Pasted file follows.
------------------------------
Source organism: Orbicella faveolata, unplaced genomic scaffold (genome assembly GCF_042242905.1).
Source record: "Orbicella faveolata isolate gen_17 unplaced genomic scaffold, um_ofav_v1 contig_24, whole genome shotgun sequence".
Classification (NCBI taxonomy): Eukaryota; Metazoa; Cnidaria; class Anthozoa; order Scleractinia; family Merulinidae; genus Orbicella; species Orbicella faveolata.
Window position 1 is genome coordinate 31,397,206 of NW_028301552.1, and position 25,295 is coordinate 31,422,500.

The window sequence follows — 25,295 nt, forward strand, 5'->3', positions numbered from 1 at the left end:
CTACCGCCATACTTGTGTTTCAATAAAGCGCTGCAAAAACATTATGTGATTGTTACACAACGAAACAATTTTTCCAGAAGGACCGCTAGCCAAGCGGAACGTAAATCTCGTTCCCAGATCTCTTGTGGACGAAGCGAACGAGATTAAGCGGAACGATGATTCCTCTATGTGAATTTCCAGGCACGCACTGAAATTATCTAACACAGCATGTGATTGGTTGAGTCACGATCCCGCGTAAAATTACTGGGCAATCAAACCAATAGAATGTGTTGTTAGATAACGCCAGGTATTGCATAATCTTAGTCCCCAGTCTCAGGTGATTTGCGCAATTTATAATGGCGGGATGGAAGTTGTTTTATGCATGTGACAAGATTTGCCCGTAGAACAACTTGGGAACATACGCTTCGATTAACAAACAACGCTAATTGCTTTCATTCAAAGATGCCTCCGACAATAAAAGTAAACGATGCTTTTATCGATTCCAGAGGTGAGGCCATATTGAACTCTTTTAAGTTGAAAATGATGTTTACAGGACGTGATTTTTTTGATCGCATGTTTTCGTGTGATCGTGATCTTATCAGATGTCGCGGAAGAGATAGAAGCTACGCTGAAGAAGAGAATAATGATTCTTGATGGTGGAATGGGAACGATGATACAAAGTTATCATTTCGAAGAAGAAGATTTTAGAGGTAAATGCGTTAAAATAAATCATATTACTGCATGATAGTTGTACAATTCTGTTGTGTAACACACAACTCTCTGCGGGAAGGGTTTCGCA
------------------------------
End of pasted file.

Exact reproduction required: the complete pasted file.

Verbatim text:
Source organism: Orbicella faveolata, unplaced genomic scaffold (genome assembly GCF_042242905.1).
Source record: "Orbicella faveolata isolate gen_17 unplaced genomic scaffold, um_ofav_v1 contig_24, whole genome shotgun sequence".
Classification (NCBI taxonomy): Eukaryota; Metazoa; Cnidaria; class Anthozoa; order Scleractinia; family Merulinidae; genus Orbicella; species Orbicella faveolata.
Window position 1 is genome coordinate 31,397,206 of NW_028301552.1, and position 25,295 is coordinate 31,422,500.

The window sequence follows — 25,295 nt, forward strand, 5'->3', positions numbered from 1 at the left end:
CTACCGCCATACTTGTGTTTCAATAAAGCGCTGCAAAAACATTATGTGATTGTTACACAACGAAACAATTTTTCCAGAAGGACCGCTAGCCAAGCGGAACGTAAATCTCGTTCCCAGATCTCTTGTGGACGAAGCGAACGAGATTAAGCGGAACGATGATTCCTCTATGTGAATTTCCAGGCACGCACTGAAATTATCTAACACAGCATGTGATTGGTTGAGTCACGATCCCGCGTAAAATTACTGGGCAATCAAACCAATAGAATGTGTTGTTAGATAACGCCAGGTATTGCATAATCTTAGTCCCCAGTCTCAGGTGATTTGCGCAATTTATAATGGCGGGATGGAAGTTGTTTTATGCATGTGACAAGATTTGCCCGTAGAACAACTTGGGAACATACGCTTCGATTAACAAACAACGCTAATTGCTTTCATTCAAAGATGCCTCCGACAATAAAAGTAAACGATGCTTTTATCGATTCCAGAGGTGAGGCCATATTGAACTCTTTTAAGTTGAAAATGATGTTTACAGGACGTGATTTTTTTGATCGCATGTTTTCGTGTGATCGTGATCTTATCAGATGTCGCGGAAGAGATAGAAGCTACGCTGAAGAAGAGAATAATGATTCTTGATGGTGGAATGGGAACGATGATACAAAGTTATCATTTCGAAGAAGAAGATTTTAGAGGTAAATGCGTTAAAATAAATCATATTACTGCATGATAGTTGTACAATTCTGTTGTGTAACACACAACTCTCTGCGGGAAGGGTTTCGCA